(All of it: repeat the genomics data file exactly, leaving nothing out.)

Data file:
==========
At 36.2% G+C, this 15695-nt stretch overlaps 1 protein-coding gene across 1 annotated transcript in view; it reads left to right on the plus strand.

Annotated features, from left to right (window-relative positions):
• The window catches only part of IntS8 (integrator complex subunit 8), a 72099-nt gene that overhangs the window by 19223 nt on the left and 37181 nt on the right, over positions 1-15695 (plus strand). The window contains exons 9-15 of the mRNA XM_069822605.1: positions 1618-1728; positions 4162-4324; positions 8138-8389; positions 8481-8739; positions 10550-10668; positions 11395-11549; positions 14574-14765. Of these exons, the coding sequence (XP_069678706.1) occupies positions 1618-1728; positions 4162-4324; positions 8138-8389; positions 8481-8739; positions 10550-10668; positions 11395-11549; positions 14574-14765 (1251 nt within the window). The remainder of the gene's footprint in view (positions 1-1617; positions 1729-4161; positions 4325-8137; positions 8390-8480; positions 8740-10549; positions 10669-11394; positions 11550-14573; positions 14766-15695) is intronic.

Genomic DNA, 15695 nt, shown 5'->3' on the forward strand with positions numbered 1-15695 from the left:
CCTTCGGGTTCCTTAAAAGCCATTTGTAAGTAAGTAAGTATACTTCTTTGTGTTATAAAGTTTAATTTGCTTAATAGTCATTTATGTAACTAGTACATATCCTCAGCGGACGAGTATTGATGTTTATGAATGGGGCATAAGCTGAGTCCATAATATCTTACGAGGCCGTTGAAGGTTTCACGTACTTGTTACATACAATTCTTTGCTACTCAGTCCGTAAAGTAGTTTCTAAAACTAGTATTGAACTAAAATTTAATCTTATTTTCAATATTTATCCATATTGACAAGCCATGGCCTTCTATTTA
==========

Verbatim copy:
At 36.2% G+C, this 15695-nt stretch overlaps 1 protein-coding gene across 1 annotated transcript in view; it reads left to right on the plus strand.

Annotated features, from left to right (window-relative positions):
• The window catches only part of IntS8 (integrator complex subunit 8), a 72099-nt gene that overhangs the window by 19223 nt on the left and 37181 nt on the right, over positions 1-15695 (plus strand). The window contains exons 9-15 of the mRNA XM_069822605.1: positions 1618-1728; positions 4162-4324; positions 8138-8389; positions 8481-8739; positions 10550-10668; positions 11395-11549; positions 14574-14765. Of these exons, the coding sequence (XP_069678706.1) occupies positions 1618-1728; positions 4162-4324; positions 8138-8389; positions 8481-8739; positions 10550-10668; positions 11395-11549; positions 14574-14765 (1251 nt within the window). The remainder of the gene's footprint in view (positions 1-1617; positions 1729-4161; positions 4325-8137; positions 8390-8480; positions 8740-10549; positions 10669-11394; positions 11550-14573; positions 14766-15695) is intronic.

Genomic DNA, 15695 nt, shown 5'->3' on the forward strand with positions numbered 1-15695 from the left:
CCTTCGGGTTCCTTAAAAGCCATTTGTAAGTAAGTAAGTATACTTCTTTGTGTTATAAAGTTTAATTTGCTTAATAGTCATTTATGTAACTAGTACATATCCTCAGCGGACGAGTATTGATGTTTATGAATGGGGCATAAGCTGAGTCCATAATATCTTACGAGGCCGTTGAAGGTTTCACGTACTTGTTACATACAATTCTTTGCTACTCAGTCCGTAAAGTAGTTTCTAAAACTAGTATTGAACTAAAATTTAATCTTATTTTCAATATTTATCCATATTGACAAGCCATGGCCTTCTATTTA